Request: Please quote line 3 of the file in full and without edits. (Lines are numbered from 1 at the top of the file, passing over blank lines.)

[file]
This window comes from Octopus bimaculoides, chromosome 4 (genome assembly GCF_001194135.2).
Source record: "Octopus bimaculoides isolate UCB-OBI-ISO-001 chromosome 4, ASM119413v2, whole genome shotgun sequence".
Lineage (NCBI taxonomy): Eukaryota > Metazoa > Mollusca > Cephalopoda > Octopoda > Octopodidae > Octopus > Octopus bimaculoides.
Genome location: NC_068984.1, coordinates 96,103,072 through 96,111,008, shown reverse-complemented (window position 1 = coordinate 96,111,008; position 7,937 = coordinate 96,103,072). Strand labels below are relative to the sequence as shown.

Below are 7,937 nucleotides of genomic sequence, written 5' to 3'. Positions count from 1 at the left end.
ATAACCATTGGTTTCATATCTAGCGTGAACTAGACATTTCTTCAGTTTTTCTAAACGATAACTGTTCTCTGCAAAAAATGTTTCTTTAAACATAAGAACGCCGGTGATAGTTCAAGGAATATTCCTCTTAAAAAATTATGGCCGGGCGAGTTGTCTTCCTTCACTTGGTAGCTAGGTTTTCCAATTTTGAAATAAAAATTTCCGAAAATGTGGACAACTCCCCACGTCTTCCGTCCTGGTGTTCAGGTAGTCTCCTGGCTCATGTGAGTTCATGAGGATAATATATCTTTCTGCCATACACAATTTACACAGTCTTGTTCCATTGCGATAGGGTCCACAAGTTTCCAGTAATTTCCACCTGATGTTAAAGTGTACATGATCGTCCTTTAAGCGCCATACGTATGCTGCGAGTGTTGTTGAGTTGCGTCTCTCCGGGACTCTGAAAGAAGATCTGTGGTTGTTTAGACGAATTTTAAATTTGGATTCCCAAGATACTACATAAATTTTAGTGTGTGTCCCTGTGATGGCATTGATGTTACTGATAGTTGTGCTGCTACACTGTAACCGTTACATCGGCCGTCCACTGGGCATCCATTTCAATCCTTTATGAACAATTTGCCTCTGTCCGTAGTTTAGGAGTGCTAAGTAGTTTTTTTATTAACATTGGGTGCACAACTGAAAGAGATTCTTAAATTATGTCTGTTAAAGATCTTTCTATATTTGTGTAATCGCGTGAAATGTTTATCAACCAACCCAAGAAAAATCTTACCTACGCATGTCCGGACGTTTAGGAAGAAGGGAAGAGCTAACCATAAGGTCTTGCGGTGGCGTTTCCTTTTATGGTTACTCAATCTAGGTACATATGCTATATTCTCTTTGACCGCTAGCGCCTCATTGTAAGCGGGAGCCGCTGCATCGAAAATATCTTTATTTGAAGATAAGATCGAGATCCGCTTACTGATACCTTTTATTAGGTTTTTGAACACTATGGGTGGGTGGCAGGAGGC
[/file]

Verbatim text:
Lineage (NCBI taxonomy): Eukaryota > Metazoa > Mollusca > Cephalopoda > Octopoda > Octopodidae > Octopus > Octopus bimaculoides.